“Thank you for helping us make buildings and helping us know more about architecture. Also, thank you for showing us where our buildings should go in the community.” – Ronnie Kitchens, 7th grade, Drew Charter Middle School, Atlanta, Ga.

Kitchens participated in the Atlanta Preservation Center’s Box City program, a metro Atlanta staple for nearly 20 years. Box City teaches students about preservation through city planning and zoning.

School children grades 1-12 from Atlanta’s Fulton County and surrounding counties participate in the program, which consists of nearly two hours of instruction and activities at the preservation center, which was founded in 1979, to “promote the preservation of Atlanta’s architecturally, historically and culturally significant buildings, neighborhoods and landscapes through education and advocacy.”

The program is divided into three sections: discussion, construction and city planning.  Discussion includes “what makes a city,” focusing on the buildings needed for it to function successfully. The program examines many buildings children see in their own communities and breaks them into categories: residential, commercial, industrial and civic. Given a proper “breakdown” of category ratios, each student then chooses a building to construct. The instructor approves the choices, ensuring that the city as a whole will consist of an appropriate range of structures (and isn’t completely comprised of toy stores and fast food eateries). Students then prepare a building blue print that includes a façade and floor plan rendering.

After drawings are complete, building construction begins. Students are given a 5” square cardboard box, construction paper, glue, bottle caps, lids, coffee stirrers and other materials to create their respective buildings. Depending on age, students are given the freedom to create their buildings in any shape or fashion. Older students are encouraged to think literally “outside the box” to rethink/reshape the given materials to create their visions.  

The final section of the lesson is city planning and the civic process. Students surround a plastic tablecloth where a street grid has been drawn, with a railroad on one end and a river and trees on the other. The instructor explains that each person will have to stand and state his or her name and what he/she built. Each student is then instructed to place his/her building in the area deemed most suitable. The student then explains his/her reasons for selecting the particular location.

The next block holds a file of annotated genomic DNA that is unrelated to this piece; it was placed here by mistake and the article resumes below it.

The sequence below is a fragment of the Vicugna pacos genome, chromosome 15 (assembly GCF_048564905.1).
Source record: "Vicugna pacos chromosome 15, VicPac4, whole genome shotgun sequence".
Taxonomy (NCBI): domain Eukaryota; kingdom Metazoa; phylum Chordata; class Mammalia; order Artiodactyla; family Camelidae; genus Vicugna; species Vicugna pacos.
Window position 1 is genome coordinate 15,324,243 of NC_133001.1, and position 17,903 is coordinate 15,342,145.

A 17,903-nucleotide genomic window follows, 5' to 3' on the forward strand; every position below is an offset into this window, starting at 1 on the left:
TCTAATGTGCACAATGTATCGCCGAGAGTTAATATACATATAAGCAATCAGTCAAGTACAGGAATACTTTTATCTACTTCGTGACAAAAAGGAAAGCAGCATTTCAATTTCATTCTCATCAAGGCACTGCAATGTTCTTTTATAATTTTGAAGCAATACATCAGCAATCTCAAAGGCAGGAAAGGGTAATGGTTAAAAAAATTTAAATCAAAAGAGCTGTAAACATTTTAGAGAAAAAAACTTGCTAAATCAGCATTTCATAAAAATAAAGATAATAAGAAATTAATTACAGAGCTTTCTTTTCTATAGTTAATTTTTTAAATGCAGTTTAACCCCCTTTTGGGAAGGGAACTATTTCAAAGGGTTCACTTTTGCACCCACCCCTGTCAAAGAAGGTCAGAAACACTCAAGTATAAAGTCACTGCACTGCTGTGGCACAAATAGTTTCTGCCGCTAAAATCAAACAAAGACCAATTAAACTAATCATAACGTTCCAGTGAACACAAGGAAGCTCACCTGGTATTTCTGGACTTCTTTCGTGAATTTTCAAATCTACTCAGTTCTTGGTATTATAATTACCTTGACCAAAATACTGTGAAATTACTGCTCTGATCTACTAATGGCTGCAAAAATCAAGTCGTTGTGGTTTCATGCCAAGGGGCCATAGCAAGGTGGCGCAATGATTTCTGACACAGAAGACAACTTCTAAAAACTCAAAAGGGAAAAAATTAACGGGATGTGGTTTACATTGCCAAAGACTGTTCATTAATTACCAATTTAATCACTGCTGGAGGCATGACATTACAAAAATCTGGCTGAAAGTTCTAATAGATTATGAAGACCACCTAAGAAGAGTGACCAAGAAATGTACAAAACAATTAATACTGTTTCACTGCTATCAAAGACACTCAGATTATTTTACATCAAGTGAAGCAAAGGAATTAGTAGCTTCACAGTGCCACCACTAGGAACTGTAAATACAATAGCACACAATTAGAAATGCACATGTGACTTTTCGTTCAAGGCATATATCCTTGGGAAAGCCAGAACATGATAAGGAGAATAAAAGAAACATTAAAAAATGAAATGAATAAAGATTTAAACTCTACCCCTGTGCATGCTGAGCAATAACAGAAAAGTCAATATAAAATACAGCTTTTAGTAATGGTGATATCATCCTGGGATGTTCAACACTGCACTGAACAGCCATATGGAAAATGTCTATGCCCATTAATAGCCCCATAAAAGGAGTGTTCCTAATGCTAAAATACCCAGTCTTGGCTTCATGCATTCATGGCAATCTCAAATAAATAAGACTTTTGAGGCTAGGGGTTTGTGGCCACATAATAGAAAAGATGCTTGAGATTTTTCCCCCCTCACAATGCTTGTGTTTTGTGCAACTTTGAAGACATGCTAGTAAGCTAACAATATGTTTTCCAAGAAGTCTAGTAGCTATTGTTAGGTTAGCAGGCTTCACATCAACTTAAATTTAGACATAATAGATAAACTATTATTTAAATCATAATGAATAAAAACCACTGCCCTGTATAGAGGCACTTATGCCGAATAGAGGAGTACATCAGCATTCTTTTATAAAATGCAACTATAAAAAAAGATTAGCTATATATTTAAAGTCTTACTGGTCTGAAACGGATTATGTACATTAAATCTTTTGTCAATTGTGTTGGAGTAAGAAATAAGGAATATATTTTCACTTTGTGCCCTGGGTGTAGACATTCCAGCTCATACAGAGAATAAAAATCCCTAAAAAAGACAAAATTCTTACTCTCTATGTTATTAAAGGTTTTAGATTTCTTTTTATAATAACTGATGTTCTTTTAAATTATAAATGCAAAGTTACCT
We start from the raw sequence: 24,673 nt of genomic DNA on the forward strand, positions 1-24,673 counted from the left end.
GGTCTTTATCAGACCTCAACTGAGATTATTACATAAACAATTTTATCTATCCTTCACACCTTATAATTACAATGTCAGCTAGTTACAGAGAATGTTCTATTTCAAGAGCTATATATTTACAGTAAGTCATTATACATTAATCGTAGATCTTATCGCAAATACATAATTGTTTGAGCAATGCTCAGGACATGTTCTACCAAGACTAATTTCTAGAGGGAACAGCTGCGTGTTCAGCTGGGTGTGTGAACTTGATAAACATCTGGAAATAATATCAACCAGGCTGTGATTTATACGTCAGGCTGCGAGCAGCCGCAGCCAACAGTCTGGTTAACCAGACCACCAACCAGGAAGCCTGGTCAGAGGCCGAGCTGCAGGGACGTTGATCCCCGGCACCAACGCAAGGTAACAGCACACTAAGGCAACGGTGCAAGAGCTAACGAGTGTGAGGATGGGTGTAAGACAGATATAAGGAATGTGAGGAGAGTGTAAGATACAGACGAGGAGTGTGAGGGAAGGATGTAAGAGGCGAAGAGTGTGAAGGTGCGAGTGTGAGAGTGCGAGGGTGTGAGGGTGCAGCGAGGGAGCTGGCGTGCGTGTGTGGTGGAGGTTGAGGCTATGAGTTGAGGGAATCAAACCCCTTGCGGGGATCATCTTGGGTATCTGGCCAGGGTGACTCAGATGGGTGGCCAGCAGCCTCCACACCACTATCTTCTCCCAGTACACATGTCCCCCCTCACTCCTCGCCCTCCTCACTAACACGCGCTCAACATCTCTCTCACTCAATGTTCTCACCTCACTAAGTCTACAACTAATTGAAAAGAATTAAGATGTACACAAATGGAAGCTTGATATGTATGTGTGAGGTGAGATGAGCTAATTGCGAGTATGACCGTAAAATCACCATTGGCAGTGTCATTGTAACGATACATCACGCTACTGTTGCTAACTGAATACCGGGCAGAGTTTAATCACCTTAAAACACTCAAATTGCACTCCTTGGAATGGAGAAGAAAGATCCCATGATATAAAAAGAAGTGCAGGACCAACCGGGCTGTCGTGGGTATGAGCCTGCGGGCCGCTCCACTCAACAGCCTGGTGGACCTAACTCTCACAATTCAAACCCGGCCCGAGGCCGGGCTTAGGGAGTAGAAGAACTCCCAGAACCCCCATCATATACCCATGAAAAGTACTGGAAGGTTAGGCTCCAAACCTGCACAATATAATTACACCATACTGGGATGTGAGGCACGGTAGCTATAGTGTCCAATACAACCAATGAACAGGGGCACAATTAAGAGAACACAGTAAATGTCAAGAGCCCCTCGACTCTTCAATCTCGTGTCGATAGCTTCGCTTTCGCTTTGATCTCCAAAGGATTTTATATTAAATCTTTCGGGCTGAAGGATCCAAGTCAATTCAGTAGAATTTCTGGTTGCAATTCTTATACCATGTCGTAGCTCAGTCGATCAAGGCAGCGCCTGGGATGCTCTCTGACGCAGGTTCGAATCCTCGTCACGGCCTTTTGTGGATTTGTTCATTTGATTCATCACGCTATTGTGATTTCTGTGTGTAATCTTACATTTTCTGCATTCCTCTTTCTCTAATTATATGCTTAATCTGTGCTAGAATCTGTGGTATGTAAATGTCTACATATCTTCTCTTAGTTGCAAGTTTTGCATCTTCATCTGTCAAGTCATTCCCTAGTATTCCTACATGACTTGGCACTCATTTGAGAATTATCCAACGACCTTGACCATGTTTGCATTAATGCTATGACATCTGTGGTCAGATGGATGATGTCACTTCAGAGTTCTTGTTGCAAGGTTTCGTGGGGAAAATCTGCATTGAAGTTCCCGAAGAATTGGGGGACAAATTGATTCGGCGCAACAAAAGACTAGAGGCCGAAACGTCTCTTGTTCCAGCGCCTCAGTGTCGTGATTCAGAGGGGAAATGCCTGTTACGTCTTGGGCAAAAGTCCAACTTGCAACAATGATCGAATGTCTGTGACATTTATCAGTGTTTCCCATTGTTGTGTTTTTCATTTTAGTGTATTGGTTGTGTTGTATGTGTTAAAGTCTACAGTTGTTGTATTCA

Students as a group then vote on each building’s location. If placement is denied, students share concerns and suggestions, thus aiding the creator in choosing a replacement location. Since the students populate their city with their own experiences of the built environment that surrounds them, the Box Cities often mirror students’ local communities. Students discuss how the patterns of the jointly-created city create certain problems and how to best address/solve those problems. In identifying problems in the model city and discussing solutions, the students are actually discussing ways to improve the community in which they live.  

City planning and zoning are components of successful preservation, but the program’s focus is fostering a sense of community. Knowledge encourages feelings of ownership and civic mindedness amongst citizenry. The Box City program provides this knowledge and experience for the city’s future leaders, many of whom reside in Atlanta’s lower income communities.  

Box City is funded by the Atlanta Department of Arts and Culture and the Fulton County Arts Council.